Researcher of the month

Dr Matthew Sharpe

photo of Matthew Sharpe at archaeological site

Dr Sharpe at probable site of Plato's Academy, 2011

Since completing my PhD thesis on controversial Slovenian-born political philosopher Slavoj Zizek at the University of Melbourne in 2002, my research has continued to explore the different, cross-disciplinary areas which were already present in that work. My research work has over time spanned the whole gamut from more purely technical, hermeneutic or philosophical subjects, through psychoanalytic theory and its applications in the study of film, culture, and literature, into more directly political debates and considerations.

All my work across these fields is interested in the connection between forms of theoretical thinking and concrete practices. Unlike many other philosophers (and for better or for worse!), I have always been interested in the way that people's ideas about themselves and the world shape how they live and act. Changing people's ideas, through teaching, dialogue, psychoanalysis, or envisaging new political arrangements, can be a very practical thing. And that's what interests me, rather than theory for the sake of theory.

Much of my present research is devoted, in this vein, to studying the long Western tradition linking forms of philosophical thought with practices of self-transformation. It's often assumed that people "searching for meaning" which they cannot find in Western consumerist societies need to turn either to the West's religious traditions, or seek out forms of Eastern, meditative or yogic practice. Recent research on ancient Western thought has recognised that ancient philosophy, particularly in the Stoic and Epicurean schools, was geared towards reshaping people's lives, and encouraging forms of happiness and flourishing. This included regimes of meditative and other forms of exercises, which practitioners were encouraged to repeatedly practice to combat short-sighted or limited views of the world. Stoicism in particular I find both a fascinating theoretical study, and a very concrete, therapeutic set of existential practices which will continue to play a great role in my research and wider life.

One of the keys to "staying fresh" and active in a research environment which encourages near-constant activity is to always have at least two fish in the fry-pan. I think it's important to try to read, write, and attend conferences in more than one area of interest, if you can. So I'm presently writing up work from a previous period of consolidated research on neoconservatism, which culminated in one of the books I wrote with Dr. Geoffrey Boucher The Times Will Suit Them, on the Howard government (Allen & Unwin, 2008). The comparison between the ideas concerning culture, religion and identity of the great French psychoanalyst Jacques Lacan and neoconservative doyen Leo Strauss have long struck me, and I am presently working on a long book on that topic. In addition, I'm presently moving into a new area of research that has long fascinated me: the modern scientific revolution, and debates in the philosophy of science concerning the specific nature, limits, and legitimacy of the modern sciences, which have reshaped the entire world since Copernicus went to print in 1543.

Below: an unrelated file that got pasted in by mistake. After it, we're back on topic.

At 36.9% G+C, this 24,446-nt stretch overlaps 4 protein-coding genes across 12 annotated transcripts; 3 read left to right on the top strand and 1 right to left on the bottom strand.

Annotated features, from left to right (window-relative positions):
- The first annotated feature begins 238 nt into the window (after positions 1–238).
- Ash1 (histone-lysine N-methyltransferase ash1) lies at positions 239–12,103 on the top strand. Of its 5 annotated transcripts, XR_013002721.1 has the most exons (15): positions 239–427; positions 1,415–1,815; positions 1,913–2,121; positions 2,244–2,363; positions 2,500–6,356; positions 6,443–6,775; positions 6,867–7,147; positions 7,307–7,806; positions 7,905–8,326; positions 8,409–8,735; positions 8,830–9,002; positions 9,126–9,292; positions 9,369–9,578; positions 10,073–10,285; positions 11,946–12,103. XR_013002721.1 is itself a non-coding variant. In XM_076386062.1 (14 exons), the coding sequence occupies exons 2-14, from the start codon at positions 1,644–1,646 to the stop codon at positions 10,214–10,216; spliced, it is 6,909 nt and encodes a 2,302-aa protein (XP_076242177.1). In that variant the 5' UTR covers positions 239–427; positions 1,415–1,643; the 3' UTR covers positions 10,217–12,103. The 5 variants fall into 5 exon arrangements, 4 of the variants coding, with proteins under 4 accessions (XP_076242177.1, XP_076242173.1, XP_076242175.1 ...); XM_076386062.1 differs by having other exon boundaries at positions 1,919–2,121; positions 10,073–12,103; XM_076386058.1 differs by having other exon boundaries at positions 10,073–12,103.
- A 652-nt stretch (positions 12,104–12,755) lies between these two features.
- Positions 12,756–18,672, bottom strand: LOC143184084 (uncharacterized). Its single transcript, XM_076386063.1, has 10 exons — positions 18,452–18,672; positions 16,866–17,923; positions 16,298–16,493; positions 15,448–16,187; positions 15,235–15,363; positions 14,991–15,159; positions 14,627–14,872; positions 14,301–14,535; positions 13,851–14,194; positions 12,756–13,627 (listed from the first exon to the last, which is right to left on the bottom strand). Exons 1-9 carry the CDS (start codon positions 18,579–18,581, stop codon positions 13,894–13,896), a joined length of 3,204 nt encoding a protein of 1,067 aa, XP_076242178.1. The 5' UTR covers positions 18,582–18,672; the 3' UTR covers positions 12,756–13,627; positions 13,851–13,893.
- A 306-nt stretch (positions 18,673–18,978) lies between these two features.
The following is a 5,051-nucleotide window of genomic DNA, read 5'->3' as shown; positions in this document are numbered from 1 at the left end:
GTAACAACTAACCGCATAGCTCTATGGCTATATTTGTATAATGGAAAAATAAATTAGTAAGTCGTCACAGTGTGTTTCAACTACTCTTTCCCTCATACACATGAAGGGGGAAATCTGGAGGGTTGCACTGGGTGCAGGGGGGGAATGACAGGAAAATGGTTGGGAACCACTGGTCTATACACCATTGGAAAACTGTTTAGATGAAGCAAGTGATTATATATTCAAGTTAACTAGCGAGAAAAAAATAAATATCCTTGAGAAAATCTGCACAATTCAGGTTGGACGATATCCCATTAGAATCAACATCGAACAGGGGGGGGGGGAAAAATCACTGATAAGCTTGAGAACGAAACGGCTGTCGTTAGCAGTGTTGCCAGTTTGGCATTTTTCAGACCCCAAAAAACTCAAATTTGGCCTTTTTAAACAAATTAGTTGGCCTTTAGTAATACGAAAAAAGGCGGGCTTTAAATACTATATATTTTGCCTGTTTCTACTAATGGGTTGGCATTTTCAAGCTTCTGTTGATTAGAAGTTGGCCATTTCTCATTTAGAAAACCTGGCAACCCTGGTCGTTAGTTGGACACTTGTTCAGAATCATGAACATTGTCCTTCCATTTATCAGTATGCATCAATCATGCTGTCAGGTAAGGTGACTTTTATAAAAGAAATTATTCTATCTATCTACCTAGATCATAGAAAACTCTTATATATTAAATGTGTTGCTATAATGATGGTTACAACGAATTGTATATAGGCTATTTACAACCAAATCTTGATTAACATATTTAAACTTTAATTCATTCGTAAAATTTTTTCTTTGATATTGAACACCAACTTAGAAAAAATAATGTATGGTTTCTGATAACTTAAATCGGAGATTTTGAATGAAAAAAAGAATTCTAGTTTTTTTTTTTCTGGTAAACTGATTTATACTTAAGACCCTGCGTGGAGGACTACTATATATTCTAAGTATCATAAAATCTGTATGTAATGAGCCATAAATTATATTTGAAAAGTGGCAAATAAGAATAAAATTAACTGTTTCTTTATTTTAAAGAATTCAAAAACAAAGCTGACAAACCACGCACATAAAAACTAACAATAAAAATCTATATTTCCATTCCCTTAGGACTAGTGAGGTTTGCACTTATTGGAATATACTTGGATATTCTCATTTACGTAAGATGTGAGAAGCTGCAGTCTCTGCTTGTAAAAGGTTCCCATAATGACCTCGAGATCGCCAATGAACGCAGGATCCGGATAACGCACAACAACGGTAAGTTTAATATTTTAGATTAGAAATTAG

The other background to all of this is the attempt to understand the particular times we live in, so as to be able to contribute to present debates concerning ecology, the return to religion, and the ever-emerging discontents that continue to trouble the contemporary world. I have from time to time thus written newspaper and magazine articles on Australian and global political events, and been involved in community-based teaching organisations.

I mentioned just now work with Dr. Geoffrey Boucher, with whom I have authored several papers, chapters, and two books (most recently Zizek and Politics (Edinburgh University Press 2010). The other research practice I would like to mention, since it has been a source of great pleasure and pride, is collaborative work. Research in the humanities can be very isolating: long periods with a book for company, or a word processor, and very few people at hand who even know exactly what you're working on, or why. What a privilege then to be able to share ideas, to learn and be challenged, and to work alongside colleagues! This was something I also did in 2008 with my book Understanding Psychoanalysis with Joanne Faulkner, and I am presently doing with graduate students - also as a means to introduce them to the world of academic editing and publishing. Such collaborative research is something I hope to continue doing in future.

Dr Matthew Sharpe
August 2011

photo of Matthew at the Parthenon

Matthew Sharpe at the Parthenon, Athens

photo of Matthew on site at Delos Greece

Matthew Sharpe at the theatre at Delos, Greece

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